After all the hullaballoo last fall over the “robo-signing” scandal, you would think that banks had learned their lesson. You wouldn’t expect to see a big bank still forging documents so it could foreclose, would you? You would be wrong. GMAC, one of the biggest of the big mortgage lenders/servicers, was recently caught-again!-doing that very thing.
Here’s what happened. The bank wanted to foreclose on a property in New York and, as often happens in these days of mortgage-backed securities, tranches and what have you, did not have the requisite documents. Usually in a case like this, the bank goes to the original lender and asks permission to recreate the original documents. Even that sounds pretty murky. We consumers are required to have documentation for everything or–too bad for you–no dice. In this case for GMAC, though, it was even worse because the original lender, notorious subprime mortgage-maker Ameriquest, had gone out of business in 2007.
So, GMAC, not to be deterred, started seeking ways to craft the documents anyway. The problem, as stated by its own “Document Execution Team” head, Jeffrey Stephan, was that the bank did not have signing authority. Several months passed and no solution appeared to help GMAC out of this legal “snag.” Then, suddenly, GMAC had an answer. It filed a document with New York City authorities stating the delinquent Ameriquest loan had been assigned to it “effective” August 2005. The document was dated July 7, 2010, three years after Ameriquest had ceased to exist and was signed by Stephan, who was identified as a “Limited Signing Officer” for Ameriquest Mortgage Company. Soon after, GMAC filed for foreclosure.
Was it legal? No way was this little trick legal as it did not have signing authority from the defunct Ameriquest. In fact, it’s own paperwork giving itself authority was dated in 2010. Oops!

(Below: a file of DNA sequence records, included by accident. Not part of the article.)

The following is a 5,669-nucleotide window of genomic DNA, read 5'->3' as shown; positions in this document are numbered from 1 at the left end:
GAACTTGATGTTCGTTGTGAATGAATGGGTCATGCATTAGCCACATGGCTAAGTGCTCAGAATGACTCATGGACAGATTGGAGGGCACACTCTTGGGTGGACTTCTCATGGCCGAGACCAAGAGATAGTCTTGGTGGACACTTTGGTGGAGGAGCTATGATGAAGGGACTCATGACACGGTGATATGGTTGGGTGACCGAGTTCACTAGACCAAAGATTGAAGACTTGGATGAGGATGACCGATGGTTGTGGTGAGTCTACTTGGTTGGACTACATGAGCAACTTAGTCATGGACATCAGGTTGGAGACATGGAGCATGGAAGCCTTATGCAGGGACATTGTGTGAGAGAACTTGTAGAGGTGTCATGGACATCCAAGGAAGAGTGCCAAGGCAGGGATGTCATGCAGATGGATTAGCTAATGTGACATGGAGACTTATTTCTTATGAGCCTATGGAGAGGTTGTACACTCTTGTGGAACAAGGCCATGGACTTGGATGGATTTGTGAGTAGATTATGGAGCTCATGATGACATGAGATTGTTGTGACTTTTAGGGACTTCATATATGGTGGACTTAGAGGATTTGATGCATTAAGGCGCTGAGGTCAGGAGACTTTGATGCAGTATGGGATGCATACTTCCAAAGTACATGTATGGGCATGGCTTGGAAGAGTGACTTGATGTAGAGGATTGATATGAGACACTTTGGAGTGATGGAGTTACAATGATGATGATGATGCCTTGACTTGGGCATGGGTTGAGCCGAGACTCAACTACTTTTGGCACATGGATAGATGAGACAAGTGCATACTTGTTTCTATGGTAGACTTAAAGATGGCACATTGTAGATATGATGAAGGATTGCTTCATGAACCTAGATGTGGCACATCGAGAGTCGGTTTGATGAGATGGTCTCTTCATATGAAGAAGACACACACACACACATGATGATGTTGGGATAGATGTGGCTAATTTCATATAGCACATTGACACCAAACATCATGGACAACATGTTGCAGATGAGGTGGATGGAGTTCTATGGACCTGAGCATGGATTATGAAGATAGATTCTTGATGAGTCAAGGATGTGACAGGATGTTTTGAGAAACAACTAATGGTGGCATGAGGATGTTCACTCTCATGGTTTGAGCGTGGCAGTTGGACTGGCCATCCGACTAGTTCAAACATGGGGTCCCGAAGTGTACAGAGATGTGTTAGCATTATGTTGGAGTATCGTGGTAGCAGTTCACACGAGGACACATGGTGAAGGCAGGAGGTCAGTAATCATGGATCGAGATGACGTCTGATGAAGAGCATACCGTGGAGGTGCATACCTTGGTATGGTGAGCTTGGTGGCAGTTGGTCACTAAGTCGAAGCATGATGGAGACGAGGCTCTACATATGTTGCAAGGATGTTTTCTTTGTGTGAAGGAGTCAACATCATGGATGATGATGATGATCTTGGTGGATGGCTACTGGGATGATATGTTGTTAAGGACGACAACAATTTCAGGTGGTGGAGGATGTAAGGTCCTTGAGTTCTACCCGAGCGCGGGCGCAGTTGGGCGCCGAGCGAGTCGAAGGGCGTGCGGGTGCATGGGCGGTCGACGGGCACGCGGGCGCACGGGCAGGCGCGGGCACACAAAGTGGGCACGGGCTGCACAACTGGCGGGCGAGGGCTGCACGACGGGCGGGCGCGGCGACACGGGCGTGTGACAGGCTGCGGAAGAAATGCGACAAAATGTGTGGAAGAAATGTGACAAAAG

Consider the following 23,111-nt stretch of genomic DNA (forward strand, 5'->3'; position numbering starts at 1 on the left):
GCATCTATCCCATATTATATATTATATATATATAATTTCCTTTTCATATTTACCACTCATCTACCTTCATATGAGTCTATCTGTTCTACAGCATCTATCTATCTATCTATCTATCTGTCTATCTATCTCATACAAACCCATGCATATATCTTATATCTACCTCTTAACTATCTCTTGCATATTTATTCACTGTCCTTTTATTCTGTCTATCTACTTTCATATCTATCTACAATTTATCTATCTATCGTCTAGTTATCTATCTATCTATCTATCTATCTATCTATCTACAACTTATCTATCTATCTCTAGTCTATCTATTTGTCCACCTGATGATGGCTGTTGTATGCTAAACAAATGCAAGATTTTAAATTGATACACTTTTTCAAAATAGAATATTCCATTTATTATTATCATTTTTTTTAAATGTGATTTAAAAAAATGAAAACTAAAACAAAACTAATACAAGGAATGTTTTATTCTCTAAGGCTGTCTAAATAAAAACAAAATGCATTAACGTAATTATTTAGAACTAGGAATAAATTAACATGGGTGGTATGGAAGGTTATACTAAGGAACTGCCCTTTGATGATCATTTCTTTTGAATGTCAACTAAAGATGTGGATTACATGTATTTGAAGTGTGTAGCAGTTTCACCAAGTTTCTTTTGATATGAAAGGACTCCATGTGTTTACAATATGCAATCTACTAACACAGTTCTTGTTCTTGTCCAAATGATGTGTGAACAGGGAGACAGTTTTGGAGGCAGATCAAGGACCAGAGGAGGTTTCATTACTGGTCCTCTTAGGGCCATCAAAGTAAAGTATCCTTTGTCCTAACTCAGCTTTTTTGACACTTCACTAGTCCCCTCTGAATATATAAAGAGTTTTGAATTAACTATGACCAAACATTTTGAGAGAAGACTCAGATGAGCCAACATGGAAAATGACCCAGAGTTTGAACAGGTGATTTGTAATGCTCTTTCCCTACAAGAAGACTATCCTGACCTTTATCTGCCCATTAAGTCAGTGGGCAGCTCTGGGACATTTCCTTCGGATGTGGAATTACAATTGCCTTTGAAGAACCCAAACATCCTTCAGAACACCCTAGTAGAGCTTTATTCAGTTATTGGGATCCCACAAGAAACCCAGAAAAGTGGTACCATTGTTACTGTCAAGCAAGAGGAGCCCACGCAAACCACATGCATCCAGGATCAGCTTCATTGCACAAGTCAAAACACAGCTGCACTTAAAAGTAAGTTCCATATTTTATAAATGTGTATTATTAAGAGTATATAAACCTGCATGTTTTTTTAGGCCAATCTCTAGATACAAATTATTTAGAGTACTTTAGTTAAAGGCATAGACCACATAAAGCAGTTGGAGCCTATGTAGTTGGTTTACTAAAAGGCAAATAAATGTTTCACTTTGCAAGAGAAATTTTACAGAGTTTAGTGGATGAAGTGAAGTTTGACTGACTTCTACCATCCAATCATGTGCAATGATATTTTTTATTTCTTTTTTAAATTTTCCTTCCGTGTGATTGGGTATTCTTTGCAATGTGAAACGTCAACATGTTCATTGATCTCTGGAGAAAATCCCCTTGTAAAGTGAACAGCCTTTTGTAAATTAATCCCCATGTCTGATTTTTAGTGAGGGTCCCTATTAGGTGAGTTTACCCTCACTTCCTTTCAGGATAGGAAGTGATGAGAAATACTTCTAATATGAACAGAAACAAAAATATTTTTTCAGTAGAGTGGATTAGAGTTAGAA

Guess what, GMAC? In New York it’s a felony to file paperwork “with intent to deceive”. Already we know that GMAC was at the forefront of the fradulent “robo-signers” and, apparently, has not taken its lesson to heart because, according to ProPublica which discovered this particular case, this is just one of hundreds, if not thousands of similar work-ups arranged by GMAC so it can proceed to foreclosure, regulations and laws be damned.
Snagged in the act, so to speak, GMAC has not yet been able to foreclose on this home where the owner still resides. And, since apparently no one did much homework at the time of the demise of these sub-prime lenders, this will continue to plague not only GMAC, but also other mortgage servicers in their quest to foreclose.
How inconvenient it is that real estate laws exist! How much better if these silly little laws could be just wiped off the books and the banks allowed to do as they wish-foreclose without proper documentation.
That is the root of the cries for “less regulation”, “free market capitalism,” no “job-killing rules” and the like. GMAC is not alone in its tricky interpretation of foreclosure laws. Many banks have filed thousands of false foreclosures, knowing full well that few homeowners will contest them in court. In fact, fewer than 4% of foreclosures are contested, though the stakes are very high for homeowners. Recently, in Vermont a judge threw out a pending foreclosure from GMAC, based on a flawed signature emanating from the aforementioned Stephan who has admitted to signing up to 400 foreclosure notices a day, precipitating the foreclosure scandal.